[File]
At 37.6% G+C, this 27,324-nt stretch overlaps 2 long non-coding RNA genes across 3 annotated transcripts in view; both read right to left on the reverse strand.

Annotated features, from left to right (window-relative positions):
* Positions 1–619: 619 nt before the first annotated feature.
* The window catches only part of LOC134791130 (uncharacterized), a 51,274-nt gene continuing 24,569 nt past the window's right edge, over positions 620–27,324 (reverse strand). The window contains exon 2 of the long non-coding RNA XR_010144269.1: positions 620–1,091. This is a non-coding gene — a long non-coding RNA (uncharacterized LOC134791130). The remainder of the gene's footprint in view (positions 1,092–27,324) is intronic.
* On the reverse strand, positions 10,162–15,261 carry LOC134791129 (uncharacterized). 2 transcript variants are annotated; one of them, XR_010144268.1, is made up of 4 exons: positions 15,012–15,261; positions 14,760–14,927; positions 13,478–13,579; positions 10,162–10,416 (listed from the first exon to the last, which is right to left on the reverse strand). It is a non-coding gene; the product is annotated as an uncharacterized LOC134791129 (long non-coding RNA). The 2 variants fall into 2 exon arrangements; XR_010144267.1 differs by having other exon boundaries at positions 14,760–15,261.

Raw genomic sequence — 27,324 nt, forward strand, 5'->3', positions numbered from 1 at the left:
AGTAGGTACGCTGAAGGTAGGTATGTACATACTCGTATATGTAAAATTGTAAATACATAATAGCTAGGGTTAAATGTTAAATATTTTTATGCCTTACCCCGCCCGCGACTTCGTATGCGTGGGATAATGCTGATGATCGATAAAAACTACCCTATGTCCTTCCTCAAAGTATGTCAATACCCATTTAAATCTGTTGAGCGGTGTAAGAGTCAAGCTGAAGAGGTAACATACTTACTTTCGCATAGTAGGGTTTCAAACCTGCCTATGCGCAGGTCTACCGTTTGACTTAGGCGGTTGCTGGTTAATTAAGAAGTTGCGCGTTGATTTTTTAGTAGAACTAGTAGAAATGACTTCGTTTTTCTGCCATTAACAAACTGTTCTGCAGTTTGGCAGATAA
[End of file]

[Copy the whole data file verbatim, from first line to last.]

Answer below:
At 37.6% G+C, this 27,324-nt stretch overlaps 2 long non-coding RNA genes across 3 annotated transcripts in view; both read right to left on the reverse strand.

Annotated features, from left to right (window-relative positions):
* Positions 1–619: 619 nt before the first annotated feature.
* The window catches only part of LOC134791130 (uncharacterized), a 51,274-nt gene continuing 24,569 nt past the window's right edge, over positions 620–27,324 (reverse strand). The window contains exon 2 of the long non-coding RNA XR_010144269.1: positions 620–1,091. This is a non-coding gene — a long non-coding RNA (uncharacterized LOC134791130). The remainder of the gene's footprint in view (positions 1,092–27,324) is intronic.
* On the reverse strand, positions 10,162–15,261 carry LOC134791129 (uncharacterized). 2 transcript variants are annotated; one of them, XR_010144268.1, is made up of 4 exons: positions 15,012–15,261; positions 14,760–14,927; positions 13,478–13,579; positions 10,162–10,416 (listed from the first exon to the last, which is right to left on the reverse strand). It is a non-coding gene; the product is annotated as an uncharacterized LOC134791129 (long non-coding RNA). The 2 variants fall into 2 exon arrangements; XR_010144267.1 differs by having other exon boundaries at positions 14,760–15,261.

Raw genomic sequence — 27,324 nt, forward strand, 5'->3', positions numbered from 1 at the left:
AGTAGGTACGCTGAAGGTAGGTATGTACATACTCGTATATGTAAAATTGTAAATACATAATAGCTAGGGTTAAATGTTAAATATTTTTATGCCTTACCCCGCCCGCGACTTCGTATGCGTGGGATAATGCTGATGATCGATAAAAACTACCCTATGTCCTTCCTCAAAGTATGTCAATACCCATTTAAATCTGTTGAGCGGTGTAAGAGTCAAGCTGAAGAGGTAACATACTTACTTTCGCATAGTAGGGTTTCAAACCTGCCTATGCGCAGGTCTACCGTTTGACTTAGGCGGTTGCTGGTTAATTAAGAAGTTGCGCGTTGATTTTTTAGTAGAACTAGTAGAAATGACTTCGTTTTTCTGCCATTAACAAACTGTTCTGCAGTTTGGCAGATAA